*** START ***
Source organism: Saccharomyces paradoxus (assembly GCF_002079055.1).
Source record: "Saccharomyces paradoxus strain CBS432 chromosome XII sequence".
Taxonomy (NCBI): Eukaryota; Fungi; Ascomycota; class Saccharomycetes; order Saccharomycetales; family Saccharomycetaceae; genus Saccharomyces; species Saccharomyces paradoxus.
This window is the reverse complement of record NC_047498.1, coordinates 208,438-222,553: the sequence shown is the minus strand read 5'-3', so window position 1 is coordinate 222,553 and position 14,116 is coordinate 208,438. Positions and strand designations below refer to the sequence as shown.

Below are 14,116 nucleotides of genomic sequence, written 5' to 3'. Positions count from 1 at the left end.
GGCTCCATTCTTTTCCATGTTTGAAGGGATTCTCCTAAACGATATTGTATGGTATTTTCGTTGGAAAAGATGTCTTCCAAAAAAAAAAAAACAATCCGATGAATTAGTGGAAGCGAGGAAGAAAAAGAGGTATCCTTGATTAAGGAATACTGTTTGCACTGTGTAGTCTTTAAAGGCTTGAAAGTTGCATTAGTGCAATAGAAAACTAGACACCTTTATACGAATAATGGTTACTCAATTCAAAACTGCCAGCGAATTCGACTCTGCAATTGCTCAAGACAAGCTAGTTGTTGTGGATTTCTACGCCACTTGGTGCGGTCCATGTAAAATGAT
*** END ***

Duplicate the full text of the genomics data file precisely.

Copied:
Source organism: Saccharomyces paradoxus (assembly GCF_002079055.1).
Source record: "Saccharomyces paradoxus strain CBS432 chromosome XII sequence".
Taxonomy (NCBI): Eukaryota; Fungi; Ascomycota; class Saccharomycetes; order Saccharomycetales; family Saccharomycetaceae; genus Saccharomyces; species Saccharomyces paradoxus.
This window is the reverse complement of record NC_047498.1, coordinates 208,438-222,553: the sequence shown is the minus strand read 5'-3', so window position 1 is coordinate 222,553 and position 14,116 is coordinate 208,438. Positions and strand designations below refer to the sequence as shown.

Below are 14,116 nucleotides of genomic sequence, written 5' to 3'. Positions count from 1 at the left end.
GGCTCCATTCTTTTCCATGTTTGAAGGGATTCTCCTAAACGATATTGTATGGTATTTTCGTTGGAAAAGATGTCTTCCAAAAAAAAAAAAACAATCCGATGAATTAGTGGAAGCGAGGAAGAAAAAGAGGTATCCTTGATTAAGGAATACTGTTTGCACTGTGTAGTCTTTAAAGGCTTGAAAGTTGCATTAGTGCAATAGAAAACTAGACACCTTTATACGAATAATGGTTACTCAATTCAAAACTGCCAGCGAATTCGACTCTGCAATTGCTCAAGACAAGCTAGTTGTTGTGGATTTCTACGCCACTTGGTGCGGTCCATGTAAAATGAT